The Disembodied directed by Walter Grauman
Sometimes, all it takes is one decent, interesting and/or sexy performance to salvage an otherwise lackluster film from complete uselessness. To demonstrate the veracity of this statement, I give you The Disembodied, a rather silly and borderline confusing voodoo film that is of interest today solely for the performance of its leading lady, Allison Hayes. When The Disembodied was first released in August 1957, it was part of a double bill, playing alongside the now legendary From Hell It Came, now regarded as one of the worst films of all time, its walking tree monster Tabanga a source of jokes and derision for over 60 years now. In retrospect, though, From Hell It Came is a fun albeit campy experience, and one that this viewer enjoyed a lot more than he thought he would. It is surely the superior film as compared to The Disembodied, a film with no monsters, no real scares or suspense, and more plot holes than the proverbial screen door. But that Allison … oh my goodness! Is she ever something here!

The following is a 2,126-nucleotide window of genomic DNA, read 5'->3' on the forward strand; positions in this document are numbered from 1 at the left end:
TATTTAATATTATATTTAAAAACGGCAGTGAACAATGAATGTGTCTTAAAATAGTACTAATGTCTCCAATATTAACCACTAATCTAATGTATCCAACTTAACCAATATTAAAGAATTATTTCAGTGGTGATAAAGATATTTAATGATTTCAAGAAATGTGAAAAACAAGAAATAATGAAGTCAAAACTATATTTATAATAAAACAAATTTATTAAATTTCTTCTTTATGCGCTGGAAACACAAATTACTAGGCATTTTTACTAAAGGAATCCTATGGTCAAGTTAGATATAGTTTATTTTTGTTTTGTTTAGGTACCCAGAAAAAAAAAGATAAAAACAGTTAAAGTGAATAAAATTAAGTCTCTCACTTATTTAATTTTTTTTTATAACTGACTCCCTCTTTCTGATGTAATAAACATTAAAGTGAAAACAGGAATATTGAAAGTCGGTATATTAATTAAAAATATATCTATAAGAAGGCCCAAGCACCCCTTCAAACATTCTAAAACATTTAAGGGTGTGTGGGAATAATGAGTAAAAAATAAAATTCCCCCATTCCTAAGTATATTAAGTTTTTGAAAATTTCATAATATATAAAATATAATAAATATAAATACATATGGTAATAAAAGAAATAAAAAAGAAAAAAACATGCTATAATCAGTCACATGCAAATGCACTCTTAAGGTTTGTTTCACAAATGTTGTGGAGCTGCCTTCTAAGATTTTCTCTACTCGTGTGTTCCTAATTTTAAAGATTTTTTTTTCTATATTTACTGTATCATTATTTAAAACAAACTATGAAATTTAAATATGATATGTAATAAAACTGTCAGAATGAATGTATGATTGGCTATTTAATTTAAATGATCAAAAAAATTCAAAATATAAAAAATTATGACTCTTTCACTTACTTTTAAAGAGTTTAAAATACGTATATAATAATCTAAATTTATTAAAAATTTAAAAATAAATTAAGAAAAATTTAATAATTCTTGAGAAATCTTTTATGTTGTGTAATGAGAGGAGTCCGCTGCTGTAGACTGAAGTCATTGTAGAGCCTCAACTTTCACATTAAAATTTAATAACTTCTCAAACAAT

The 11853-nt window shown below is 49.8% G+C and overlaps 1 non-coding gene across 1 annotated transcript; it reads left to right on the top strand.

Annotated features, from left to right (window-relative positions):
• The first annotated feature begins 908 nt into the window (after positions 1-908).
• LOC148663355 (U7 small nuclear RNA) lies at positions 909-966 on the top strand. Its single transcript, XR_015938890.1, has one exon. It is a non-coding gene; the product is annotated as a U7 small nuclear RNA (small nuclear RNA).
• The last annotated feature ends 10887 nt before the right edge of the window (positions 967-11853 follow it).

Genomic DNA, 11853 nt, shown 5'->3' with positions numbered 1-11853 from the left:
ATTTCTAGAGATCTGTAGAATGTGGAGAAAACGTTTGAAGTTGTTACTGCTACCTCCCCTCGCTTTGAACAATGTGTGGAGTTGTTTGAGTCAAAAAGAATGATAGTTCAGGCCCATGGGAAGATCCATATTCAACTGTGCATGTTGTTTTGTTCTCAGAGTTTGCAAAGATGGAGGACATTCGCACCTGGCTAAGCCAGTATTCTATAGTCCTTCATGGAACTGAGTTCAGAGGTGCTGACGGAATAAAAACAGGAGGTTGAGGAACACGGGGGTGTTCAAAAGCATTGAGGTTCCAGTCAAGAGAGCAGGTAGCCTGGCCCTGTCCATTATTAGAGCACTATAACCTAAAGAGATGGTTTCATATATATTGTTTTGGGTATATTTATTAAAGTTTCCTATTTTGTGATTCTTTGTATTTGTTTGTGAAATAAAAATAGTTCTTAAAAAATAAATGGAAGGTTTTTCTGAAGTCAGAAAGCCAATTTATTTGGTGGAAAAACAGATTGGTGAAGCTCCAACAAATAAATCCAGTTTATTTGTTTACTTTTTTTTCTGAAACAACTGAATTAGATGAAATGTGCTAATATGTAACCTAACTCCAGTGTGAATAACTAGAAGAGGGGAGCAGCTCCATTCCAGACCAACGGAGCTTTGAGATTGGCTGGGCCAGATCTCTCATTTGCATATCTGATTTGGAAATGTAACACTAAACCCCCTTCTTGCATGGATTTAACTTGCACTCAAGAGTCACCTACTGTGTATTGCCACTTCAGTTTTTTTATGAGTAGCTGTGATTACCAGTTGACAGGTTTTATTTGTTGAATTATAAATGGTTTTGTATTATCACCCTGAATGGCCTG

At this point in her life, Hayes’ career was just starting to take off, and 1957 would prove to be a banner year for the then-27-year-old, West Virginia-born actress. That year, she would also star in such “psychotronic” favorites as The Unearthly, The Undead and Zombies of Mora Tau; it wasn’t until the following year, though, that Allison attained true cult status, via her title role in the renowned camp classic Attack of the 50 Foot Woman. Sadly, her cinematic career never really took off, and as her work in The Disembodied demonstrates, that is to be regretted, as she really could be quite sexy and effective when given half a chance.
In the film in question, Allison plays a character with the unusual name of Tonda, whose feelings and intentions are plainly spelled out even before the opening credits have stopped rolling. During those credits, we see the sultry brunette strangling a voodoo doll with a string, while her scientist husband, Dr. Metz (John Wengraf), chokes and asphyxiates downstairs. Tired of living alone with the older man in the middle of the steamy jungle, Tonda is doing everything in her power(s) to get out, and her outlook on life becomes suddenly brighter with the advent of three white men, who appear in their jeep one day from out of nowhere. One of them, Joe Lawson (Robert Christopher), has just been mauled to the point of death by a lion (and the fact that he WAS injured by a lion is the only way the viewer has of knowing that we are in the African jungle; no precise locale is ever mentioned, but lions are to be found nowhere else, I believe, right?), and Dr. Metz tells the other two that he will do what he can, although things look rather bleak.